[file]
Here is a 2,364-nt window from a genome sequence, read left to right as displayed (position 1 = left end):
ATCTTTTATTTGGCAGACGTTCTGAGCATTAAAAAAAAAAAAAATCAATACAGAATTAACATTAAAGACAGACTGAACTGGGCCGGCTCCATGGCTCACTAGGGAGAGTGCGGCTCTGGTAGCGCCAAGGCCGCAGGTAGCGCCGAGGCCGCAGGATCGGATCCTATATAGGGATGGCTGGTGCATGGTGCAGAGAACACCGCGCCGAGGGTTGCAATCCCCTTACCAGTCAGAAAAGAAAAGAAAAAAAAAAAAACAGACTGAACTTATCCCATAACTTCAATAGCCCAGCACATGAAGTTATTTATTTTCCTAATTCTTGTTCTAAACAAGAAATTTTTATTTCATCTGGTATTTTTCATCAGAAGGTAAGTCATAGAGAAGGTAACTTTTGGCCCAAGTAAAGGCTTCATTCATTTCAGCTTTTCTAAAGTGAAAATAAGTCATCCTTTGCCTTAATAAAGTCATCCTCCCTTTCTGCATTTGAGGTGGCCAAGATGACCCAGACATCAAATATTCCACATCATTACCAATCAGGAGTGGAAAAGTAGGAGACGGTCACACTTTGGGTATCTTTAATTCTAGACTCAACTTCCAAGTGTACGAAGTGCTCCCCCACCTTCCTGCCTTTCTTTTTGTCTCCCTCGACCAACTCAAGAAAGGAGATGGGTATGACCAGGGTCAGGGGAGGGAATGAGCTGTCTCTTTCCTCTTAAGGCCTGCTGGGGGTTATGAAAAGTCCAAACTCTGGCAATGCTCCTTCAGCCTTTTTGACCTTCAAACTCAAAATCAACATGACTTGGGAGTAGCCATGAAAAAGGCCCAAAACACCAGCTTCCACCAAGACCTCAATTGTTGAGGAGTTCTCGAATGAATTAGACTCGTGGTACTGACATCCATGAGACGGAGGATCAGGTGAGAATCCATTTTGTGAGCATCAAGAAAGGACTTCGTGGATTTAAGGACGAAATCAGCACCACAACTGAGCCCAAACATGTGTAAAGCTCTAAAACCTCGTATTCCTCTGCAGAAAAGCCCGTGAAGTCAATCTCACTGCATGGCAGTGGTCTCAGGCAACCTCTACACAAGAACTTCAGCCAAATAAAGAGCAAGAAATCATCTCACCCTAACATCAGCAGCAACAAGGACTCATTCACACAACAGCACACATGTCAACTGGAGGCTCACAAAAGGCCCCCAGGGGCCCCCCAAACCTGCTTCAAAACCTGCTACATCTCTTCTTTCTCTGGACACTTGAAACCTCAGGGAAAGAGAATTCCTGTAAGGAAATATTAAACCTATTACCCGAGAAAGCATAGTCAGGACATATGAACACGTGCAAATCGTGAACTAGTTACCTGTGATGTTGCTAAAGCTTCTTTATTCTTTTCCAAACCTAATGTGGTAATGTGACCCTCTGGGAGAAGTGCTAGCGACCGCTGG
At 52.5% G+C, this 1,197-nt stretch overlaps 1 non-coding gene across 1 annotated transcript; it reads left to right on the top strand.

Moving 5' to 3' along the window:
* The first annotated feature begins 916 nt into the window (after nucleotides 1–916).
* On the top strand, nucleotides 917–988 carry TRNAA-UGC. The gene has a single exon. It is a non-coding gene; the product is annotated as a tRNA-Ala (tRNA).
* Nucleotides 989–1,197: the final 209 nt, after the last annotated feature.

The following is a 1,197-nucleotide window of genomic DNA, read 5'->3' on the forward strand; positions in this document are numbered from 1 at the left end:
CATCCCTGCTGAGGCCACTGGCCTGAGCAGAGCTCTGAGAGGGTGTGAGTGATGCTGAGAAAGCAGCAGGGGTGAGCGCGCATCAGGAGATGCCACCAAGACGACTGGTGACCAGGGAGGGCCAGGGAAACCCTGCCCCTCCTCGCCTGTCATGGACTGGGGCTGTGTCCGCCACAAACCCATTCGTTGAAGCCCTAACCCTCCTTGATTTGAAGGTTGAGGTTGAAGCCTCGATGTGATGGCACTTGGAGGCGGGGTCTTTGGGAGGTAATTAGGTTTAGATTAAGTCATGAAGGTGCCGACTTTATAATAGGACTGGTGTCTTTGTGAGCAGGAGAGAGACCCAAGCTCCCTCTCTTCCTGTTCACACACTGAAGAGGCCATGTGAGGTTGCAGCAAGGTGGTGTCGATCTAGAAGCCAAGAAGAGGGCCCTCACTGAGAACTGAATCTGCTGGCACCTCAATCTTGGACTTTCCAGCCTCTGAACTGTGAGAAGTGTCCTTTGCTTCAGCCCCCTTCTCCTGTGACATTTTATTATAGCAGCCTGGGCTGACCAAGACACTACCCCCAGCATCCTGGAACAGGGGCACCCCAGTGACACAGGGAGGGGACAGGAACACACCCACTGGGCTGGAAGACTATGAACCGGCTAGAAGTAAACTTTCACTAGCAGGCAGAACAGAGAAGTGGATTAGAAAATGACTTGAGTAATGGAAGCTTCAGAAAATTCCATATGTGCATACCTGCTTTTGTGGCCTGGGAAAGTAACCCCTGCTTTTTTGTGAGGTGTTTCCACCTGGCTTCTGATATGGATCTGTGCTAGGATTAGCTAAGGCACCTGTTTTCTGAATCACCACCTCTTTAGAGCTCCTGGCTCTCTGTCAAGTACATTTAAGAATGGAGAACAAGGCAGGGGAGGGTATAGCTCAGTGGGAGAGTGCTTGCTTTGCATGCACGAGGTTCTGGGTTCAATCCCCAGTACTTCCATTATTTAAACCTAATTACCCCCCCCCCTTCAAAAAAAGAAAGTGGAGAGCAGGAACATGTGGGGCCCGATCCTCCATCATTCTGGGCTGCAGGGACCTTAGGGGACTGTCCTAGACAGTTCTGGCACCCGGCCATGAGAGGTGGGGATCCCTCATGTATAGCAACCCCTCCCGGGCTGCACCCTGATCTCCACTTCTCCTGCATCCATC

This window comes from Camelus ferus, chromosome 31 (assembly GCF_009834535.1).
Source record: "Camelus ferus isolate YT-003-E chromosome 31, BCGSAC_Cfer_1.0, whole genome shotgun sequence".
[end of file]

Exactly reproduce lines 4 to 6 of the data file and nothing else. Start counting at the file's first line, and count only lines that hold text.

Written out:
Moving 5' to 3' along the window:
* The first annotated feature begins 916 nt into the window (after nucleotides 1–916).
* On the top strand, nucleotides 917–988 carry TRNAA-UGC. The gene has a single exon. It is a non-coding gene; the product is annotated as a tRNA-Ala (tRNA).